Widespread colon cancer screening has saved an estimated 500,000 lives since the mid-70s reports a new study from the Yale School of Medicine using data from the National Cancer Institute.

New leukemia drug boosts survival rate to 90% and could eventually replace invasive chemical treatment

Ibrutinib drug trial showed better rates of survival than chemotherapy. Trial showed higher rate of people entered remission than chemotherapy. Breakthrough alternative for people with resistance to chemotherapy

If you or someone in your family has COPD, try eating grapefruit and bananas.  Could grapefruit beat lung disease? Eating fruit and other foods including cheese and bananas found to help patients suffering one of most common variants

Eating grapefruit, bananas, fish and cheese could help patients suffering one of the most common lung conditions in Britain, say scientists.  Research showed a direct link between the foods and improvements in people with chronic obstructive pulmonary disease (COPD). Scientists from the US and Europe used diet records for 2,167 COPD sufferers over a three-year period.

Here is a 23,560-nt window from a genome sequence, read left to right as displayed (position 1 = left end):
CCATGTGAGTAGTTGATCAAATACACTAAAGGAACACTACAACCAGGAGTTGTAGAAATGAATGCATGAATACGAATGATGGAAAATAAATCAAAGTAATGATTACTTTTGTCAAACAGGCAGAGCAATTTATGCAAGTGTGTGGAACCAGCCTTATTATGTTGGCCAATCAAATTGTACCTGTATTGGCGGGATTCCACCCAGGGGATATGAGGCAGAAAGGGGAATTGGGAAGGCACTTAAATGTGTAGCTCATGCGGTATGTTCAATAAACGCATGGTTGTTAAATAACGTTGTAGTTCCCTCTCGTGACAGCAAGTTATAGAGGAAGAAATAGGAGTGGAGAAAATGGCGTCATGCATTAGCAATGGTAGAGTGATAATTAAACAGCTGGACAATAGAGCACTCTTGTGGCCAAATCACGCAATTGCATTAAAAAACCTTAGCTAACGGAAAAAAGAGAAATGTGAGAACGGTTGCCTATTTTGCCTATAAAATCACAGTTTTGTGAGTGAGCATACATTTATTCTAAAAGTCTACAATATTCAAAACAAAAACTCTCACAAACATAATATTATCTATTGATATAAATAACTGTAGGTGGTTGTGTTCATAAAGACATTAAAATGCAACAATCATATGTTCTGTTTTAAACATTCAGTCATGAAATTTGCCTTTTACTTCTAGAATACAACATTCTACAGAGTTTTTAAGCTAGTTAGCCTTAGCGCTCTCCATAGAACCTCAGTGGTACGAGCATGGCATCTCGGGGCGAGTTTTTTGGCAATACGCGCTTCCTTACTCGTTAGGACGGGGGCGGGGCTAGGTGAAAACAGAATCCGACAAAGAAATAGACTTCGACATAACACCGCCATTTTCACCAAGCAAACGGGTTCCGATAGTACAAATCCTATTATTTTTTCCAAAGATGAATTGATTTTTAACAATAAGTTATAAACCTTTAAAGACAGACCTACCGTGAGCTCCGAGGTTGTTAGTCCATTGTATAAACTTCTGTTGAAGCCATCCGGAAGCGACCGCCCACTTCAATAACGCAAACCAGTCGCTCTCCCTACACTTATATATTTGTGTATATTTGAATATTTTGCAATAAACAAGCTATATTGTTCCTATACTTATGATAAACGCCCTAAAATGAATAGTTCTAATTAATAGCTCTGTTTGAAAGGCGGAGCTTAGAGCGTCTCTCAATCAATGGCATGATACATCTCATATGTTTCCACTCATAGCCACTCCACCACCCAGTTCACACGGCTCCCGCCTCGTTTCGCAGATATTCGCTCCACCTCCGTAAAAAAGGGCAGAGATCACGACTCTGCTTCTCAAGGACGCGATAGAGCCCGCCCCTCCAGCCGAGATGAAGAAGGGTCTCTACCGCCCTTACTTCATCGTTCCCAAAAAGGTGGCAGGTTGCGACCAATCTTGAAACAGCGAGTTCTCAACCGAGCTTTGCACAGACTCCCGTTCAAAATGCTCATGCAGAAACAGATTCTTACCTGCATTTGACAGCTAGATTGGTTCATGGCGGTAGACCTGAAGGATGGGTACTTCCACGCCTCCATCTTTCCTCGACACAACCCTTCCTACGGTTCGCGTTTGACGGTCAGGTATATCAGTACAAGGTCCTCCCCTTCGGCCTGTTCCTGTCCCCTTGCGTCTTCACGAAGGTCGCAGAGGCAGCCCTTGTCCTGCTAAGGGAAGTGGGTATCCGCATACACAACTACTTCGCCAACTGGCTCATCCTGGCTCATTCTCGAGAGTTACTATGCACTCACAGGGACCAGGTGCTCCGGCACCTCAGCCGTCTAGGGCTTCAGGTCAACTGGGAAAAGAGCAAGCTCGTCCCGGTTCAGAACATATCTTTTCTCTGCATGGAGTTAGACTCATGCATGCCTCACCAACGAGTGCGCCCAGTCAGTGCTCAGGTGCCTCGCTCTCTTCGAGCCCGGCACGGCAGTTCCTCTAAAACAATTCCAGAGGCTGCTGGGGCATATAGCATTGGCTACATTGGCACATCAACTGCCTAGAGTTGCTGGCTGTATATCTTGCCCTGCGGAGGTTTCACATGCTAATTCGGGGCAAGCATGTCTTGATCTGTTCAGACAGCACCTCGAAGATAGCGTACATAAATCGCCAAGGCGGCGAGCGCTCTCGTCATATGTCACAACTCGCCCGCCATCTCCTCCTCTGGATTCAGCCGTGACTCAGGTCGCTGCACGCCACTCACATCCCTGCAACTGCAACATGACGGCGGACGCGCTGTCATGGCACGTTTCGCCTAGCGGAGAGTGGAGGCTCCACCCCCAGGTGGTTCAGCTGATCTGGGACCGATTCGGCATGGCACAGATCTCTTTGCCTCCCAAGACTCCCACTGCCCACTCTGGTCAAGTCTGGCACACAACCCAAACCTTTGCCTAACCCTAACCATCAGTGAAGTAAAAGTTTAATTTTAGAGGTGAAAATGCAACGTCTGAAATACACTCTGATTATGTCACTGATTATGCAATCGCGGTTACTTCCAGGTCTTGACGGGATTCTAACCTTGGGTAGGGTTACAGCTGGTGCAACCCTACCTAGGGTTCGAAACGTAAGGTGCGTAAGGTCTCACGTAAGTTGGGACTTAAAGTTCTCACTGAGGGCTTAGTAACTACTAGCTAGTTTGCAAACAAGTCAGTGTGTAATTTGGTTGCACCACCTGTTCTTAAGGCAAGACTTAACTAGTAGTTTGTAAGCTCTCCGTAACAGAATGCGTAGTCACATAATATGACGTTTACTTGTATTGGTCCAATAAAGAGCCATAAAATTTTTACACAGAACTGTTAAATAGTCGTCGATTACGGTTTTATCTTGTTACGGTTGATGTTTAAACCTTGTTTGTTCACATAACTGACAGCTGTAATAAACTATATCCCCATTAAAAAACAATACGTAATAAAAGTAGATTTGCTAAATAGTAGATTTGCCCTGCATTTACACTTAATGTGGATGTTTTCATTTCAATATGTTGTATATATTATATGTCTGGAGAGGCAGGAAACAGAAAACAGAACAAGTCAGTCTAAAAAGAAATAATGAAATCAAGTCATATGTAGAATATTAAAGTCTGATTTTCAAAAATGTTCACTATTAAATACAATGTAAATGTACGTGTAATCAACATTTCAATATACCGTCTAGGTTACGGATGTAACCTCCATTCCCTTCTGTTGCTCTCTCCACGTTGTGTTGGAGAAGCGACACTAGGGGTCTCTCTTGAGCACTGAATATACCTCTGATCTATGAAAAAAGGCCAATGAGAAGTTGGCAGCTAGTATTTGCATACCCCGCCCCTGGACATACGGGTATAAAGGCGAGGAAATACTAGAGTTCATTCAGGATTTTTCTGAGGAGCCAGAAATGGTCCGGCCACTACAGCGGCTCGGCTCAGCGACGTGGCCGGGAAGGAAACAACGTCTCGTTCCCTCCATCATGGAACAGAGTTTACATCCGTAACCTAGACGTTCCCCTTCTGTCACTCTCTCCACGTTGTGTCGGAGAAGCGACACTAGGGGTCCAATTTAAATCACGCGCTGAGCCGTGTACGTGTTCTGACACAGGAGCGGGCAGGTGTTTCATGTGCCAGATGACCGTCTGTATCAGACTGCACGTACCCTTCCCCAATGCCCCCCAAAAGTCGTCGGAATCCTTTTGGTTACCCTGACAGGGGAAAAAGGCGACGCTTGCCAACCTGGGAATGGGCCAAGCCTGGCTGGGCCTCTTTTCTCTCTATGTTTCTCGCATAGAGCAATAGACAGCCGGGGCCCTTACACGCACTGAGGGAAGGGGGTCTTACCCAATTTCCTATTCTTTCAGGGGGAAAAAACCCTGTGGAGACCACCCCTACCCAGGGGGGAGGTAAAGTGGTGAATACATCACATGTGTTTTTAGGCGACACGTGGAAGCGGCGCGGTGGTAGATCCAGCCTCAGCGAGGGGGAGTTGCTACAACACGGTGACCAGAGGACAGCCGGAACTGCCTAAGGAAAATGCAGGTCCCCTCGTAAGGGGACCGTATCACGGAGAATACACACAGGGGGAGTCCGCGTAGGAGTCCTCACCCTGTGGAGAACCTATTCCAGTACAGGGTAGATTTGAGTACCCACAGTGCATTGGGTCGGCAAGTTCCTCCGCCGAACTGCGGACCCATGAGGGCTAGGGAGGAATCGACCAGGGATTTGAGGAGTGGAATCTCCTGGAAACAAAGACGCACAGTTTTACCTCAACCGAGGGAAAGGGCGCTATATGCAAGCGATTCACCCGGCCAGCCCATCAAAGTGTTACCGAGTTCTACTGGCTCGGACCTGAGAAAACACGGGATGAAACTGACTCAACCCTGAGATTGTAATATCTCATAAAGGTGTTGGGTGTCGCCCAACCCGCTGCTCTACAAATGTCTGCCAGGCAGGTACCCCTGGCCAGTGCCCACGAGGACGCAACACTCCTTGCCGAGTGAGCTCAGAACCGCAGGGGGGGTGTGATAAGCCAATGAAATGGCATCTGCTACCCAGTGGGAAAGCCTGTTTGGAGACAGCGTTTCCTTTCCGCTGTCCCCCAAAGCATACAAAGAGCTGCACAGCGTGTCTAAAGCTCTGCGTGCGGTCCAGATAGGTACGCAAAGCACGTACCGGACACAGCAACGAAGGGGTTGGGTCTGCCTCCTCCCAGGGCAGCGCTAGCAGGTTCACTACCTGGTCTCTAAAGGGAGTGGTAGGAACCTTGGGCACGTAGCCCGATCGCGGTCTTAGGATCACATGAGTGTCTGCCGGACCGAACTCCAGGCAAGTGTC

Those who had eaten the products within 24 hours showed improvement in a range of measures such as lung function, fitness scores and white blood cell count.  Lead study author Dr Corrine Hanson said patients should now be offered dietary and nutritional counseling as part of their treatment.

Think of it as a reward for flossing.  Red wine is good for your teeth 

New research has revealed that red wine could protect against cavities. Research published in the Journal of Agricultural and Food Chemistry revealed grape seed extract also prevents cavities.
Researchers say the discovery could lead to the development of natural products to ward off dental diseases.

By all means be skeptical and consider the source of the information you are asked to accept.  Cynicism, however, carries risks.  Cynics 'face far higher risk of Alzheimer's': Those who mistrust others at greater risk of mental illness, doctors warn